Jannie Harriot

Ask Jannie Harriot her claim to fame, and the Allendale resident goes straight to the numbers: eight sisters and brothers, 23 nieces and nephews, 34 great nieces and nephews, and three great-great nieces and nephews. “When people ask me my most important title, I tell them it’s Aunt Jannie,” she says.

Allendale County residents — particularly new and prospective mothers — know there’s a lot more to Harriot than her extended family tree. In a rural county, where healthcare issues are many and answers comparatively few, Harriot’s life is devoted to the health and well-being of children and families.

Harriot is Executive Director of the Allendale County First Steps Partnership, which she describes as “a school readiness program, available to all children in South Carolina.” The program solicits community input on health, educational and social needs, and facilitates creative partnerships to meet those needs.

Harriot also coordinates the annual Allendale County Baby Fair/Baby Shower, which may just be the state’s largest “educational” baby shower. Not only did this year’s participants gather up the usual goodies; they took away the gift of knowledge, as it relates to raising healthy children.

“The thing is,” says Harriot, “you can’t have children ready to learn and ready for school unless they’re healthy.”
Jannie Harriot

Harriot comes by her calling naturally. After receiving her undergraduate degree in Business Education from Fayetteville State University, she taught in public schools in both Carolinas and New Jersey before returning to her native South Carolina in 1990. At that time, “With all those nieces and nephews, I realized how fortunate we were,” she says. “I was reminded that, ”To whom much is given, much is required.“ My heart just goes out to young people. So many of them just don’t have the help and support they need. They don’t have the kind of family we have. It’s up to the community to provide what’s needed.”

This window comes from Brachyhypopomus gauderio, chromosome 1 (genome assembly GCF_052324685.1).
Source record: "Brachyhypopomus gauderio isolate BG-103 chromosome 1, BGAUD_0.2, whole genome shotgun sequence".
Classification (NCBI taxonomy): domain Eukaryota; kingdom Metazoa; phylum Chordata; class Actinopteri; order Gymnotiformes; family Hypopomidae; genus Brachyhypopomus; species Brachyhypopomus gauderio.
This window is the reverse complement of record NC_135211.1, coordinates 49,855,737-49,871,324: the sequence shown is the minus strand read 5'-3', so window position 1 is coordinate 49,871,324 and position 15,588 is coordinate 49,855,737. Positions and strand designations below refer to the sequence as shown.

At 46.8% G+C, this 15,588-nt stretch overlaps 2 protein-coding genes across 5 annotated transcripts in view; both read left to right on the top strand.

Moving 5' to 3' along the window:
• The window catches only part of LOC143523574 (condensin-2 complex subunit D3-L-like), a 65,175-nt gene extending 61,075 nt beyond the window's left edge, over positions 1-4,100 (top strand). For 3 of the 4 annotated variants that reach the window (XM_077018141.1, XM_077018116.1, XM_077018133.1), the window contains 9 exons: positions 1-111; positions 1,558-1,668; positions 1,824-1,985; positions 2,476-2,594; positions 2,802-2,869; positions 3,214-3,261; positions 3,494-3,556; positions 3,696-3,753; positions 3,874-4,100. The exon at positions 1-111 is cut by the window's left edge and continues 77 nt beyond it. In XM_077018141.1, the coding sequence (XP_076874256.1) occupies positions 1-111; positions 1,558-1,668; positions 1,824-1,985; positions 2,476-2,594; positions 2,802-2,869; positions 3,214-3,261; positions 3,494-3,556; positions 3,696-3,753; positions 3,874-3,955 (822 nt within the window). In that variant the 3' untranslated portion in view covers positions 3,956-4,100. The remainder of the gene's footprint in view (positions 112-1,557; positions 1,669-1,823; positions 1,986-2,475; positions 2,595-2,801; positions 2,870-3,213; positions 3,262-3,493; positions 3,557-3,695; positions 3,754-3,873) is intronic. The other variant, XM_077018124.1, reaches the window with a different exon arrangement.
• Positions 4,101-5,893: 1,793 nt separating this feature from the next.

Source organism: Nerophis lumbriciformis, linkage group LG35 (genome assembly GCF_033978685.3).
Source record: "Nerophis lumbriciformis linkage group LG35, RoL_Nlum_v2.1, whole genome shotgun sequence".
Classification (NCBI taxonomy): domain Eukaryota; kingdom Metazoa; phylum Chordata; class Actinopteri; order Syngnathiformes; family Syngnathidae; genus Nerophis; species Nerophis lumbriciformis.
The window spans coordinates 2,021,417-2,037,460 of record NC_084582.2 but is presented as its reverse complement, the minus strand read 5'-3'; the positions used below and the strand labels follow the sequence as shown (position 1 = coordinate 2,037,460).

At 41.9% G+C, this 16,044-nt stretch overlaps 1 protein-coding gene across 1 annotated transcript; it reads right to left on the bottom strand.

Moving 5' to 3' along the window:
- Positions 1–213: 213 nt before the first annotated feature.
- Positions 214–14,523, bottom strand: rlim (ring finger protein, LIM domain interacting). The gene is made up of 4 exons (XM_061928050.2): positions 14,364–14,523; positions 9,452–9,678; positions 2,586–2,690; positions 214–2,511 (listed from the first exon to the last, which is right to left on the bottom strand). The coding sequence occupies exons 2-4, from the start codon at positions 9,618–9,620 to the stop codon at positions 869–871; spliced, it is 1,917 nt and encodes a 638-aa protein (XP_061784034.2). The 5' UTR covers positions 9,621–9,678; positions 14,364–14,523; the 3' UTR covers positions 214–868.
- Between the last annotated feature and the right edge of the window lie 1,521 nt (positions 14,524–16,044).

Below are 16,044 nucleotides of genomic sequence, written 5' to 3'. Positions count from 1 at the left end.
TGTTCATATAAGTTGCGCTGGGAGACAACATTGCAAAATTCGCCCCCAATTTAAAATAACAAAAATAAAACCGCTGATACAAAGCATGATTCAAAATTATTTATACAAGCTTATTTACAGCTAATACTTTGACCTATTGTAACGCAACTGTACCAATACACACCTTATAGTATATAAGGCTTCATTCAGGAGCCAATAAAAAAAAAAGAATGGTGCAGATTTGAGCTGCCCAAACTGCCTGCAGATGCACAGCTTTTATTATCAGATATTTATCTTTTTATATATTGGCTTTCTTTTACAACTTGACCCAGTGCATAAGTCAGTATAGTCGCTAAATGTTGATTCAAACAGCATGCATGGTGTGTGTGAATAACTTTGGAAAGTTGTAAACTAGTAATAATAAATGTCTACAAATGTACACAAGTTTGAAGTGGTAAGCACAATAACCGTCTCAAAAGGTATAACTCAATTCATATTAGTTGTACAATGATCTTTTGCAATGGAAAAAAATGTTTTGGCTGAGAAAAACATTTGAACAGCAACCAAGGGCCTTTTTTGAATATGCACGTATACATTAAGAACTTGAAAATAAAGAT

Harriot started to “give back” by volunteering her efforts in support of community-service programs. She wrote a proposal for a family intervention program, which eventually grew into the Healthy Start program to reduce infant mortality. By 1999, when the statewide First Steps initiative was first being discussed in Columbia, she was part of a committee that advised policy makers and legislators as to the program’s shape and form. She then helped with the program’s rollout.

It was during her time as Director of the Family Life Center in Darlington County that the idea for a community-wide Baby Shower first entered Harriot’s mind. “I was attending a shower for a family member or friend,” she recalls. “I started to wonder, just how many women who are pregnant have never had a shower. I decided, we’re going to have one here for all of those women.” Harriot brought the idea with her to Allendale. Over three years, it has grown into an educational event and opportunity for pre-conceptual and pregnant women and mothers of infant children. Seventy-five women registered for the program in April. The message they heard emphasized good decision-making, empowerment and prevention.

”We tell them, it’s important to take care of your health before you become pregnant, while you’re pregnant, and after you have that baby,” Harriot says. “Then, you take care of your baby’s health, too. With pre-conceptual women, we talk about the importance of taking folic acid, and being selective with your partners to protect against sexually transmitted diseases. We work to make sure they understand nutrition, both theirs and their baby’s, because what we eat is who we are. We tell them how important it is to make pre-natal and post-natal visits to the doctor, and not to forget well-baby visits. The thing that really resonates with us is that these children being born are children we want to be healthy, happy and successful at school.”

It’s a powerful message, and one that has found many civic-minded supporters. Among those who have funded Harriot’s efforts are Low Country Healthy Start, the March of Dimes, the Sunshine Foundation and Westinghouse Savannah River Company.

Jannie Harriot
“It takes partnerships at all levels to address these issues because they’re very complicated,” Harriot says. “There is no single answer to all of the issues we face. I think we’re at a point when we need to get a whole new generation of young people to understand the importance of their health before they have children.”

Last Modified: Wednesday March 11, 2015 2:42 PM